Microsoft fixes 14 flaws in biggest patch day since February
'Repeat offenders' -- once-patched pieces patched again -- abound, says researcher
Computerworld - In its biggest one-day security update since February, Microsoft Corp. today issued nine bulletins that patched 14 vulnerabilities in Office, Internet Explorer and every edition of Windows. Eight of the fixes were pegged as critical, the company's highest risk rating.
Faced with an overload of vulnerabilities -- including some in components that Microsoft has patched in the past -- researchers squabbled over which should get priority.
"I think six of these are equally important," said Andrew Storms, director of security operations at nCircle Network Security Inc.
"The GDI vulnerability is the most critical," said Amol Sarwate, the manager of Qualys Inc.'s vulnerability research lab.
"MS07-042 affects everything," said Don Leatham, the director of solutions and strategies at PatchLink Corp.
The only update that all three agreed should be moved to the top of the list was the one that patched a bug in Windows Graphics Rendering Engine (GDI). According to Microsoft's MS07-046 advisory, the GDI bug affects Windows 2000, XP and 2003 Server and a successful attack could give the hacker complete control of the PC.
"This affects a core Windows subsystem, and all versions except for Windows Vista," said Sarwate. "Unlike most other vulnerabilities, this one doesn't need an application, like Internet Explorer; all that's needed is a [malformed] image file. The only good news here is that this does not affect Vista."
PatchLink's Leatham cited the GDI bug as one of two he said should be patched immediately, and he rang the alarm even louder than Sarwate. "This has the potential to be as dangerous as the WMF vulnerability [from late 2005]," he said. "Microsoft makes it sound as if the typical exploit would come as some sort of e-mail attachment, but the GDI is used by about every single Microsoft application out there.
"Hackers will look at this like Nirvana, something this low level that they can use to target about every workstation in an enterprise," warned Leatham.
The WMF (Windows Metafile) vulnerability, a zero-day bug that hackers began widely exploiting at the end of 2005, was patched in early 2006 by one of the rare out-of-cycle fixes that Microsoft has issued. Even today, the WMF exploit impact on Windows users remains among the largest ever.
Eight other bulletins, however, will vie for administrators' attention. Some, said Storms, Sarwate and Leatham, should get that attention before the others. Here are some of the fixes each one of them singled out:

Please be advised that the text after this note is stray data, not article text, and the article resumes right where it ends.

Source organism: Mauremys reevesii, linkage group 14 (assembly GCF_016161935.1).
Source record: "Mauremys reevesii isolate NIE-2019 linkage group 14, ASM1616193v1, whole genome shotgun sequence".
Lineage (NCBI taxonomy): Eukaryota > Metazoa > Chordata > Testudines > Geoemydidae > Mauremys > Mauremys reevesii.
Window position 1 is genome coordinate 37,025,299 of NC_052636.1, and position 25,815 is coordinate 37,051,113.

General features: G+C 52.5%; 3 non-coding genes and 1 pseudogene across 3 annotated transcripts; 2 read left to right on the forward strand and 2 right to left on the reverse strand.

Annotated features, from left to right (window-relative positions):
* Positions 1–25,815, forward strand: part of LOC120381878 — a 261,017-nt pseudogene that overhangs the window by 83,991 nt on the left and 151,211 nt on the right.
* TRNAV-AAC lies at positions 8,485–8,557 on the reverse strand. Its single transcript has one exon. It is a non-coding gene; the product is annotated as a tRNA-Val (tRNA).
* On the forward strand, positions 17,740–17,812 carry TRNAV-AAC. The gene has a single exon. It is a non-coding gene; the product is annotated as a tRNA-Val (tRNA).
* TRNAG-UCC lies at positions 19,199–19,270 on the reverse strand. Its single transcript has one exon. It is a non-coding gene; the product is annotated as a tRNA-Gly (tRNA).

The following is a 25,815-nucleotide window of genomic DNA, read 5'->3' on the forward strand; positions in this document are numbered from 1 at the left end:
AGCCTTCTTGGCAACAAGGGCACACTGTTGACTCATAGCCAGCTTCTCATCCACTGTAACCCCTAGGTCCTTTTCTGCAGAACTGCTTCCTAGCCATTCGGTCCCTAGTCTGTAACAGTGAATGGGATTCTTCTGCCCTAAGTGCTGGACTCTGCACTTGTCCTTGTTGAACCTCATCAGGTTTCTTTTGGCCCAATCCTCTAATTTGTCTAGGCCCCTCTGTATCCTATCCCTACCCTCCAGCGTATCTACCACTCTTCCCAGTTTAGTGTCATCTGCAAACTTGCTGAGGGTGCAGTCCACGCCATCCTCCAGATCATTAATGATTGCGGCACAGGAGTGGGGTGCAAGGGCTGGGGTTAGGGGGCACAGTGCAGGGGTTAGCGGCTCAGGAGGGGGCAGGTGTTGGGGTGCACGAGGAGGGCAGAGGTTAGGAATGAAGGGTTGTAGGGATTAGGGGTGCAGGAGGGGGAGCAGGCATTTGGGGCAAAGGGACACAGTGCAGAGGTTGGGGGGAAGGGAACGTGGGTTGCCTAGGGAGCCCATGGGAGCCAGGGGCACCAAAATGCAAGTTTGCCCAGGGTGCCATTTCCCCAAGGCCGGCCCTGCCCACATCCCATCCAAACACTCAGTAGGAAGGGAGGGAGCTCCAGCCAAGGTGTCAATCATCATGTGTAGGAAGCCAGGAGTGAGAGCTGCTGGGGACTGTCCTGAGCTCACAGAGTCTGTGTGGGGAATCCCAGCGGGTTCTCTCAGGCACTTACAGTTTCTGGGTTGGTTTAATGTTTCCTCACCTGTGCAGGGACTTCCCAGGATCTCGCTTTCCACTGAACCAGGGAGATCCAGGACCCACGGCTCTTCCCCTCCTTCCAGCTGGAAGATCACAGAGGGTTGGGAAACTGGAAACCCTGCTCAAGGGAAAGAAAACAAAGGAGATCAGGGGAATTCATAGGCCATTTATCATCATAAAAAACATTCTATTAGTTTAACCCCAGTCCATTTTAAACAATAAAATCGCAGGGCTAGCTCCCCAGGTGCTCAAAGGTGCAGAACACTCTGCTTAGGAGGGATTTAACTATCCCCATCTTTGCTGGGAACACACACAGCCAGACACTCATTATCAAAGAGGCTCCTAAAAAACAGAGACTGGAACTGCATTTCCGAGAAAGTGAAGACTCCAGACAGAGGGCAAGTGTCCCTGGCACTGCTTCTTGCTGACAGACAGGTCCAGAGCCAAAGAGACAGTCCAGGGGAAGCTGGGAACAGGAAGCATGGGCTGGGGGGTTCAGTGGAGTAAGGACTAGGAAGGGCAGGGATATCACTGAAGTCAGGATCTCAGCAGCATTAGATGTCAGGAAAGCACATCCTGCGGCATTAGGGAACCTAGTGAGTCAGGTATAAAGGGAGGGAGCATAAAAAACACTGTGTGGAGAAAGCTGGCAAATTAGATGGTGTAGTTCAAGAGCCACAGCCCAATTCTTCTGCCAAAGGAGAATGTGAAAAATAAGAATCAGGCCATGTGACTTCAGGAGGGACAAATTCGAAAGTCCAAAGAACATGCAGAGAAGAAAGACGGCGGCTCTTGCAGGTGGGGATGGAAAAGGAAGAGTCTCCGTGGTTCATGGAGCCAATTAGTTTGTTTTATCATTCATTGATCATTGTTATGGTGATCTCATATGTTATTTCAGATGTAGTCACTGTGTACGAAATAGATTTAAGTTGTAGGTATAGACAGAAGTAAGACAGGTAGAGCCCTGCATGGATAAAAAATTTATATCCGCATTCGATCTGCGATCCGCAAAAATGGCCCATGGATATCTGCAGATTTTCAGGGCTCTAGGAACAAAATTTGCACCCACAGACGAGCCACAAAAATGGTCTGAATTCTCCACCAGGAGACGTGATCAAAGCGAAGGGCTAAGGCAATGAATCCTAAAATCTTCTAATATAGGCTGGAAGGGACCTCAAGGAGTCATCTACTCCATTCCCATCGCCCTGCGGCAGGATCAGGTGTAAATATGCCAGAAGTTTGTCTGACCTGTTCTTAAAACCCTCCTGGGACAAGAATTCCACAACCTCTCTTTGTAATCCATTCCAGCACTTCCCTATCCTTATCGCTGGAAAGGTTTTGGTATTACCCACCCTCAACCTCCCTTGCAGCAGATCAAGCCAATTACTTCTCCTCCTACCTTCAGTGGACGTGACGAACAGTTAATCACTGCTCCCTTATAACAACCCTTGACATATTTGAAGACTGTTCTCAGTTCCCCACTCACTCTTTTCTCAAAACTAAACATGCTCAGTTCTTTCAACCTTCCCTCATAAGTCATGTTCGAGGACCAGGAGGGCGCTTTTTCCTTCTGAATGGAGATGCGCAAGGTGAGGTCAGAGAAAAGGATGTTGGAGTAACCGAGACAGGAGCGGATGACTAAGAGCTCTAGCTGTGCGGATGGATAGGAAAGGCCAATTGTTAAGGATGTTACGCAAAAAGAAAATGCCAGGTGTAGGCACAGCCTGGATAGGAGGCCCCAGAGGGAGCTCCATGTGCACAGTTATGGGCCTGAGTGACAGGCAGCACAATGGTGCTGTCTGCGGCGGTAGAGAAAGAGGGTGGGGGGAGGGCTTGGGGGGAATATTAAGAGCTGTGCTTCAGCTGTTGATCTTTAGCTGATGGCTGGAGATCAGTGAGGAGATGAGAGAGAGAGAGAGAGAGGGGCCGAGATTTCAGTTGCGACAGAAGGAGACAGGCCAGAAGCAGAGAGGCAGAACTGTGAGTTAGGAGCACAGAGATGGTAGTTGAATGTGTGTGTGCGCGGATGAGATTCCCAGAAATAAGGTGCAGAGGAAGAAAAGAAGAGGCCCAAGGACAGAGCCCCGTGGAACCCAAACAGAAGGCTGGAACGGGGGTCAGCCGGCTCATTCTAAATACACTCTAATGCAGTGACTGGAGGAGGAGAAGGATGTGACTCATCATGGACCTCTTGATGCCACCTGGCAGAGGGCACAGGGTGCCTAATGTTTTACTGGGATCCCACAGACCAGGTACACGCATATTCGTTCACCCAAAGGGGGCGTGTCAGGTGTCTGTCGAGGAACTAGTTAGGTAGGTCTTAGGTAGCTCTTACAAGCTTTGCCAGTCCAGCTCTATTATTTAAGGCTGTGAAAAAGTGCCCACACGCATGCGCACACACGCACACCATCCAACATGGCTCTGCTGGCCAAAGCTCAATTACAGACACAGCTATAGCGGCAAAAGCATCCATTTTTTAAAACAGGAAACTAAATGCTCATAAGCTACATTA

- Storms: "The idea of virtualization is a really big thing in IT today, and everyone who does it in the enterprise has the same concern: Can the guest OS [in a virtual machine] affect the host OS?" For that reason, he put the spotlight on MS07-049, even though the update was rated "important," not "critical." The No. 1 concern of those running virtualization software in a corporate enterprise, he said, is "How much can we trust the guest OS?" The bug patched today could let users with administrative privileges on the guest operating system run code on the host operating system, or even on another virtual machine's guest operating system, according to Microsoft.
- Sarwate: "MS07-045 affects all versions of Internet Explorer. This vulnerability is in the [Cascading] Style Sheets [CSS], which are the building blocks of any site." According to Microsoft's advisory, IE's parsing of certain strings in CSS is flawed; attackers could exploit it by enticing users to a malicious Web page, resulting in a full PC hijack.
- Leatham: "MS07-042 affects everything." The vulnerability, which exists in multiple versions of XML Core Services -- the component that provides interoperability between several scripting languages, including JScript, Visual Studio and XML applications -- affects every supported version of Windows, including Vista. Microsoft rated the bug as critical across the board. "There's so much going on with XML in enterprises," said Leatham. "That's why this is so dangerous."
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